TV anchor slams mainstream media:"They simply wanted to create a narrative out of thin air and displaying without regard for journalism ethics"
A post of David Nye on Saturday drew the attention of the netizens after defending President Rodrigo Duterte from these sensationalizing news of the mainstream media.
Nye lashed out media men for making it more appear as a cutting of ties based on their terms and unverified interpretation. But what Duterte meant was just 'separation of foreign policy'.
He said nowadays as the number of people grows, it also started to question their credibility and integrity. He said because of the bias reports of the media, he thinks they probably forget the journalism ethics.
Moreover, Nye stated that the separation of foreign policy is not a big deal because this is expected to be an independent country.
As he exclaimed, "So it’s clear Duterte’s decisions are based on practical considerations for the Philippines’ benefit. If anyone has a problem with that, he or she should have his/her head checked."
On the latter part, he cited that if China were 'evil' as what media claim. He questioned them, 'why did the US invite China to joint military exercises, including the massive Rim of the Pacific (RIMPAC) war games in Hawaii in June?' When in fact, the China are the one who's benefited it most.
Read his full FB post:
Source: David Nye
There they go again.
The mainstream media’s latest favorite loaded term against Duterte is “backtrack.” They’ve started interpreting Duterte’s clarification that he meant “"separation of foreign policy" rather than "a severance of ties" when he declared a separation from the US. His clarification makes sense in the context of what he’s been saying and doing.
But the media won’t have it, and continue to use terms based on their unverified and non-fact-based interpretations. They simply wanted to create a narrative out of thin air—and presumably based on the bias they’ve been clearly displaying without regard for journalism ethics. They figure “we’re big,” “we’re strong,” “people will continue to patronize us.” Fair enough, but by doing so a growing number of people will question your credibility and journalistic integrity as well. The Gallup Organization reported in September that Americans' trust and confidence in the mass media "to report the news fully, accurately and fairly" has dropped to its lowest level in Gallup polling history, with 32% saying they have a great deal or fair amount of trust in the media. This is down eight percentage points from last year. How about Filipinos’ faith in mainstream Philippine media? Judging from monickers being thrown out there and the media’s incessant abuse of so-called “anonymous sources” (there are ethical standards as well which sets the bar on when “anonymous sources” can be used in news reports), I would like to think the numbers are pretty low as well, if not lower.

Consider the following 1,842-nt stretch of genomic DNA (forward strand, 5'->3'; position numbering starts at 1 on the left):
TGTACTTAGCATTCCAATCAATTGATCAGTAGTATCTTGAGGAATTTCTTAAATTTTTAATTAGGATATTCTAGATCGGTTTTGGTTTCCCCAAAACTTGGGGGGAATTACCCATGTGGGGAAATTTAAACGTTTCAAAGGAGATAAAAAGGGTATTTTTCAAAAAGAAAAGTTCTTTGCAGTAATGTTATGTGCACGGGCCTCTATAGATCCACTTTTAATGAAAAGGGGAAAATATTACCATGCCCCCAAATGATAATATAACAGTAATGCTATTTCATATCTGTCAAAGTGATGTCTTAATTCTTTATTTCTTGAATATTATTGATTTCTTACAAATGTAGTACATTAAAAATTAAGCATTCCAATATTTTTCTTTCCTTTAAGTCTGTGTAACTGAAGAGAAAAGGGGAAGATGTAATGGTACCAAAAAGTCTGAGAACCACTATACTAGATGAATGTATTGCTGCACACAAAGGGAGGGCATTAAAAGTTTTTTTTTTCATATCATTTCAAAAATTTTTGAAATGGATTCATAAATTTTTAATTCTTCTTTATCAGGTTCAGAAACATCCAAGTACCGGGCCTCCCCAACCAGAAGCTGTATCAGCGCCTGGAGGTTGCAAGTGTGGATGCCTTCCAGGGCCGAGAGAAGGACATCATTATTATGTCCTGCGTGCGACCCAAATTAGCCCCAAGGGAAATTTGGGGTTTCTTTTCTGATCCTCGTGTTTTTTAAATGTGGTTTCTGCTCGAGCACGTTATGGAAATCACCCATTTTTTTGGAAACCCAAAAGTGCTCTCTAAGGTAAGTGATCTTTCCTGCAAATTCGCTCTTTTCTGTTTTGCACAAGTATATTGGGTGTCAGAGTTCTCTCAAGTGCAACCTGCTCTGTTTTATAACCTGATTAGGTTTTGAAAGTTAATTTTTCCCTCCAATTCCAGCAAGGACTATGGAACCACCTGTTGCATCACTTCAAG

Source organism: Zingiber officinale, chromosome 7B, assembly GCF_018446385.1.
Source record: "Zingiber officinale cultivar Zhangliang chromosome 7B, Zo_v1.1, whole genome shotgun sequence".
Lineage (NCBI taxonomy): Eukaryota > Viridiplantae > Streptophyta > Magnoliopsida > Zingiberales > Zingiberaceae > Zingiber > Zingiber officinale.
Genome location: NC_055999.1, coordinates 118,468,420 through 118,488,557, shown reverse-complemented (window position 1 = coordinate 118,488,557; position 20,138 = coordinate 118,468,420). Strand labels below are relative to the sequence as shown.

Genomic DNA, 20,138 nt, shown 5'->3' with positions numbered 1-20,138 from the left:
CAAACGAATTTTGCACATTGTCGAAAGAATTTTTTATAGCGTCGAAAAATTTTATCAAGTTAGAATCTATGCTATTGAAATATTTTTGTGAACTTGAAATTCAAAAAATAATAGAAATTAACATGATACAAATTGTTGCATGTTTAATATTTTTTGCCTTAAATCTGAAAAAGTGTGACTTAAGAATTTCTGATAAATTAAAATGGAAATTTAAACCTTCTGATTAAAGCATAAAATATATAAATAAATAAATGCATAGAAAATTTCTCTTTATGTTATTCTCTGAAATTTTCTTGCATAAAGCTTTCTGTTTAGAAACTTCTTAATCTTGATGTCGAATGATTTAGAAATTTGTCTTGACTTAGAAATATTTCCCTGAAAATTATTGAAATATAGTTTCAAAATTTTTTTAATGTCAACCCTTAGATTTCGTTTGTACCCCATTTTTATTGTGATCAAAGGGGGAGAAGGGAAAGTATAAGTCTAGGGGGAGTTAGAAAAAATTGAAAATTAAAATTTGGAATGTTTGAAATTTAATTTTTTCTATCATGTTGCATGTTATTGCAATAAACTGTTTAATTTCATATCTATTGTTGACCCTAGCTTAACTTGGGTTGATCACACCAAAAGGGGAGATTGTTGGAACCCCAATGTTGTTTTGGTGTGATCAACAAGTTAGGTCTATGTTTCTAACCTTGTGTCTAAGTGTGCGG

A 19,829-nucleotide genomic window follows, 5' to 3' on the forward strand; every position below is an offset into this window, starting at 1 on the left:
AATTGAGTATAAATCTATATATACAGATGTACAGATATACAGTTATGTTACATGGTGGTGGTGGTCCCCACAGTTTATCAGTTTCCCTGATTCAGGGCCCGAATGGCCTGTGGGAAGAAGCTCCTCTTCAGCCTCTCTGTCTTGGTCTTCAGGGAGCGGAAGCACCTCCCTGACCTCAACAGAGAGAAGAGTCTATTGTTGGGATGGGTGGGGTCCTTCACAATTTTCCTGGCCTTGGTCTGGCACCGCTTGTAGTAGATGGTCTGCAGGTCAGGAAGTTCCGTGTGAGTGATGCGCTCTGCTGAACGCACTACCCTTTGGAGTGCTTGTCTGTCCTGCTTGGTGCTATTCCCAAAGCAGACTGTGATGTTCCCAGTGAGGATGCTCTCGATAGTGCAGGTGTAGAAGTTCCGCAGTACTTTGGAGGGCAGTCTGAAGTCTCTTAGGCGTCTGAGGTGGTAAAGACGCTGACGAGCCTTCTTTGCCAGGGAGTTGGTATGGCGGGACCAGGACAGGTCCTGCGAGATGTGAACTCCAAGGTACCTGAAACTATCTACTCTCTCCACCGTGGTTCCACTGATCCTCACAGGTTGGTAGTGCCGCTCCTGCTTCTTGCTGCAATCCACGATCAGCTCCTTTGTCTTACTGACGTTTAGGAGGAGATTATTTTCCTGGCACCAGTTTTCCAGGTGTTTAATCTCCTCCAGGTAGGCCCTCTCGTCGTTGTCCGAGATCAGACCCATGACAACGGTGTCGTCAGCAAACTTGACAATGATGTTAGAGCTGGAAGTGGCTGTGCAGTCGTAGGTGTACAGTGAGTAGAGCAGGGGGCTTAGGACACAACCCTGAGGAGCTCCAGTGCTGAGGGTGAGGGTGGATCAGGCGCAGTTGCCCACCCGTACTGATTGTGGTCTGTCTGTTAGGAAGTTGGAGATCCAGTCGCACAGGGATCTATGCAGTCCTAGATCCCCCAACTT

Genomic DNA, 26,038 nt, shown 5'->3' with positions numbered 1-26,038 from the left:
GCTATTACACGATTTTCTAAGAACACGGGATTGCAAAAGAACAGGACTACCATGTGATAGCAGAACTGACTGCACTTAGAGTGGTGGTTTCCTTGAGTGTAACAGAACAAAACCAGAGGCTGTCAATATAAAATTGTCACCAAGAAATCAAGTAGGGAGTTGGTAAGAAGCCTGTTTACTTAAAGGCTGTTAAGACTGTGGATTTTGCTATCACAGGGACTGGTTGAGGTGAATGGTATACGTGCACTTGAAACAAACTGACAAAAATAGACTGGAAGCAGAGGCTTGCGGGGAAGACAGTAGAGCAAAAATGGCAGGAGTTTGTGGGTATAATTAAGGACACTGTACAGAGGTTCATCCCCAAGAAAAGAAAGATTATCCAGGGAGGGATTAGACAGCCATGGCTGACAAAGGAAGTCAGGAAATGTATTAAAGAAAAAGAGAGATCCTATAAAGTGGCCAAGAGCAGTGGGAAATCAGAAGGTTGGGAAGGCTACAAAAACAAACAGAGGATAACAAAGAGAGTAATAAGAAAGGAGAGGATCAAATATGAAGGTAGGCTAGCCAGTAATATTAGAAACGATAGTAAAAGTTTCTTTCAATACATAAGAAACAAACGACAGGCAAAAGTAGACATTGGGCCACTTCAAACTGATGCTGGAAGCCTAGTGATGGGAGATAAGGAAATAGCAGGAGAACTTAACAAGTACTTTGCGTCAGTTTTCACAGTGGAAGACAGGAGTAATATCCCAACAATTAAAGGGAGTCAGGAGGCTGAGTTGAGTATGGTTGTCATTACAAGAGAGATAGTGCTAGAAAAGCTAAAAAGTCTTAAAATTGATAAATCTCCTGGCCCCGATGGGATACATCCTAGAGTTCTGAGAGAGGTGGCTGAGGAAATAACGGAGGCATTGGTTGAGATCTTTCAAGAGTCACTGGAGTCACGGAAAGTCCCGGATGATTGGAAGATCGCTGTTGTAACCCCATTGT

Now that I’ve cleared that point, let’s get back to Duterte’s “separation” clarification. First, pursuing an independent foreign policy is no big deal. It’s what truly independent countries are expected to do. The colonial era is a distant memory and neocolonialism should be taught a lesson. Second, even countries which are cozier to the US—and benefit much more from US aid and other perks like visa-free entry and preferential work permits—have begun to adopt more pragmatic policies which make the US uneasy. Case in point: staunch US allies such as the UK, Germany, France and Italy have decided to join the China-initiated Asian Infrastructure Investment Bank (AIIB) in March. For those of you not familiar with the AIIB, it's an international financial institution that aims to support the building of infrastructure in the Asia-Pacific region.The proposal was first made by the Vice Chairman of the China Center for International Economic Exchanges, a Chinese think tank, at the Bo'ao Forum in April 2009. The initial context was to make better use of Chinese foreign currency reserves in the wake of the global financial crisis.
So it’s clear Duterte’s decisions are based on practical considerations for the Philippines’ benefit. If anyone has a problem with that, he or she should have his/her head checked.
And one last point: if China were as “evil” as media and some closet racist Filipinos make them appear, why did the US invite China to joint military exercises, including the massive Rim of the Pacific (RIMPAC) war games in Hawaii in June? Is the US adopting the adage, “stay close to your friends, but closer to your enemies?” Because if that’s what they’re thinking, China stands to benefit from those exercises more than the US. So that line of thinking makes no sense.
Source: David Nye